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JustinianIV

Swatch group fiasco question

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I would appreciate it if someone could update me on the whole controversy of Swatch Group restricting parts.  Perhaps there is no new developments, but last I checked they were told last year that they plan on slowly cutting off the sale of movements.  

I would like to know what this means for the ETA based watches outside the Swatch Group, like Tudor.  For example, 25 years from now my Black Bay ETA needs a new part.  What will Tudor do?  Will they be able to buy it from Swatch?  

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21 hours ago, JustinianIV said:

I would appreciate it if someone could update me on the whole controversy of Swatch Group restricting parts.  Perhaps there is no new developments, but last I checked they were told last year that they plan on slowly cutting off the sale of movements.  

I would like to know what this means for the ETA based watches outside the Swatch Group, like Tudor.  For example, 25 years from now my Black Bay ETA needs a new part.  What will Tudor do?  Will they be able to buy it from Swatch?  

Looking 25 years ahead is always difficult - they may still have to supply outside of the Swatch group but they could discontinue certain movements and reduce stocks of spare parts.

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My understanding is much like German car manufacturers they have realised theres lots of money to be made from servicing and aftercare on their products.

They wish to push small independants out in order to extort money for such services hence they aren't happy to supply parts.

Maybe the independant British watchmaker will be as rare as the parts are in the future?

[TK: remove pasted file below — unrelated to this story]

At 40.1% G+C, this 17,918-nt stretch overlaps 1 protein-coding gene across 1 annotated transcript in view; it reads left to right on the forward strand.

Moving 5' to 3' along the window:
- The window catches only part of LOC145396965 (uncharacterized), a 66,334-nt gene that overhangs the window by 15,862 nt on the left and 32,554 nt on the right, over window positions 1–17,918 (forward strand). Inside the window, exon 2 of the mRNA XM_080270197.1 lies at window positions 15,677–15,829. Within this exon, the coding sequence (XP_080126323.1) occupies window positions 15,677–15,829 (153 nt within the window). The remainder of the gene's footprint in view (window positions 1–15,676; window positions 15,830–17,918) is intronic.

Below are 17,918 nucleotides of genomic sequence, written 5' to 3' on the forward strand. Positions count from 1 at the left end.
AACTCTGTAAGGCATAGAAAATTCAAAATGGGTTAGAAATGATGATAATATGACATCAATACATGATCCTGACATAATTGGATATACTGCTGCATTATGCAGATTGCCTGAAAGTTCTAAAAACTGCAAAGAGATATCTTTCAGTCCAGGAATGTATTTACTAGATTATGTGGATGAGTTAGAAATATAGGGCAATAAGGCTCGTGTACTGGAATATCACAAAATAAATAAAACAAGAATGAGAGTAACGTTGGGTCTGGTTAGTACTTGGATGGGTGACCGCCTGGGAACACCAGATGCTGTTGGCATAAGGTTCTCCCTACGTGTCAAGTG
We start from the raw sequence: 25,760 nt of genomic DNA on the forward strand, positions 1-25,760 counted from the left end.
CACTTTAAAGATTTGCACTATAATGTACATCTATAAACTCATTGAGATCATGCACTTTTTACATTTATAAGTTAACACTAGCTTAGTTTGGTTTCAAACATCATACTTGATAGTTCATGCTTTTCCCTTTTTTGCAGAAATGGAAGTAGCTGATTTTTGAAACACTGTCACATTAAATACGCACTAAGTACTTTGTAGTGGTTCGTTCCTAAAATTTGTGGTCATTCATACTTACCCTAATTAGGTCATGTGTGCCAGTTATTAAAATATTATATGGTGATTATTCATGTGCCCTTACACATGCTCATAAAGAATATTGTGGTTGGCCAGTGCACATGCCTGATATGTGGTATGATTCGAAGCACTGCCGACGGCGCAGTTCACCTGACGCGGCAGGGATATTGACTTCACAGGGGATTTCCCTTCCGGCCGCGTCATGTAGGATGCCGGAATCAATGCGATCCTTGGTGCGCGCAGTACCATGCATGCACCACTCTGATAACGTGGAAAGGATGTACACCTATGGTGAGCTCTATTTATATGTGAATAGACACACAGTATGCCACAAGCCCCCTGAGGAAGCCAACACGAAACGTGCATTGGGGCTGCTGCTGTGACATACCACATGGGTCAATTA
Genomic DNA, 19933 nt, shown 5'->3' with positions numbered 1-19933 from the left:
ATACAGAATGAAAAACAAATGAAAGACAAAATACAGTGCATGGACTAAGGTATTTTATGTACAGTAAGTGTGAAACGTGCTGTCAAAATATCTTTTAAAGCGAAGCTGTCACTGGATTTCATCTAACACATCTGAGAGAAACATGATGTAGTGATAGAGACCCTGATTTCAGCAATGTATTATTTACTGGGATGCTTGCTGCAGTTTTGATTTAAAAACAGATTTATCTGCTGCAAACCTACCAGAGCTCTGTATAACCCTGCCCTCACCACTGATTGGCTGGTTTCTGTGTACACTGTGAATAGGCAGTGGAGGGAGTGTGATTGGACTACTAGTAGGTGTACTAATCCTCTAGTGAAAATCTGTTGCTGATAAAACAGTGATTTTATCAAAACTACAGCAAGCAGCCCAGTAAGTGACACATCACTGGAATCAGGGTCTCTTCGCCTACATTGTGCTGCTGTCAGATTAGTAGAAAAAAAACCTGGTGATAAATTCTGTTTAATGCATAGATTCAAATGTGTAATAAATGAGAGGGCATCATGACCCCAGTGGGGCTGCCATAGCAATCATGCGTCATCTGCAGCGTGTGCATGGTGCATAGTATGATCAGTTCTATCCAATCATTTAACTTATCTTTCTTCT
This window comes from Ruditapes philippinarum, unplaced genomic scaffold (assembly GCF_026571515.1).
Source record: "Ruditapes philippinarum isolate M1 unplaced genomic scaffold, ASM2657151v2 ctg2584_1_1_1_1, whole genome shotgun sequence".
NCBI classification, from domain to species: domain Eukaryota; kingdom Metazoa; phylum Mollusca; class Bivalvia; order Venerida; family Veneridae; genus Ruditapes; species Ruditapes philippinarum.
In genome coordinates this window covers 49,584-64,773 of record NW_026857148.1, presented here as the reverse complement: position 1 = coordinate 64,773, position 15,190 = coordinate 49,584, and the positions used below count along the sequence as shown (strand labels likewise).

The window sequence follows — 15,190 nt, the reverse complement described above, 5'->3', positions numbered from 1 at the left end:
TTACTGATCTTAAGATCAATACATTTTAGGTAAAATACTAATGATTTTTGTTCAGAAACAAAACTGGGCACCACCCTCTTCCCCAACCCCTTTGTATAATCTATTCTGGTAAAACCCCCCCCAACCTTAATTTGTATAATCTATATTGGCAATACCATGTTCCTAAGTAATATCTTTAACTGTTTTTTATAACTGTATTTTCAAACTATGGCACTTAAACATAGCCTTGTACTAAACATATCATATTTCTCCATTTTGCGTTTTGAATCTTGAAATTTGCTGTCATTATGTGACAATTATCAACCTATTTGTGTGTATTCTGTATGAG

None of us has a crystal ball but I would think there will be some option in 25 years even if its an expensive one from the manifacturer.

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I would think the way technology is developing that in 2032, Swatches big question will be not "how do we limit supply" but rather "how do we stop people printing their own parts?"*

 

 

 

* Although people have been printing their own parts at office christmas parties for decades.

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Swatch restriction of parts was probably more to do with reducing outsourced service for their watches and cutting competition from non partner companies, from what I recall they stated at the time they would continue to supply certain partners I believe Tudor being one of them.

3 hours ago, Daveyboyz said:

My understanding is much like German car manufacturers they have realised theres lots of money to be made from servicing and aftercare on their products.

They wish to push small independants out in order to extort money for such services hence they aren't happy to supply parts.

Maybe the independant British watchmaker will be as rare as the parts are in the future?  

None of us has a crystal ball but I would think there will be some option in 25 years even if its an expensive one from the manifacturer.

Independent British watchmaker?

Christopher Ward use sellita or their own movements Bremont are moving towards producing their own.  Who are there British watchmakers?

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21 minutes ago, ZenArcade said:

Swatch restriction of parts was probably more to do with reducing outsourced service for their watches and cutting competition from non partner companies, from what I recall they stated at the time they would continue to supply certain partners I believe Tudor being one of them.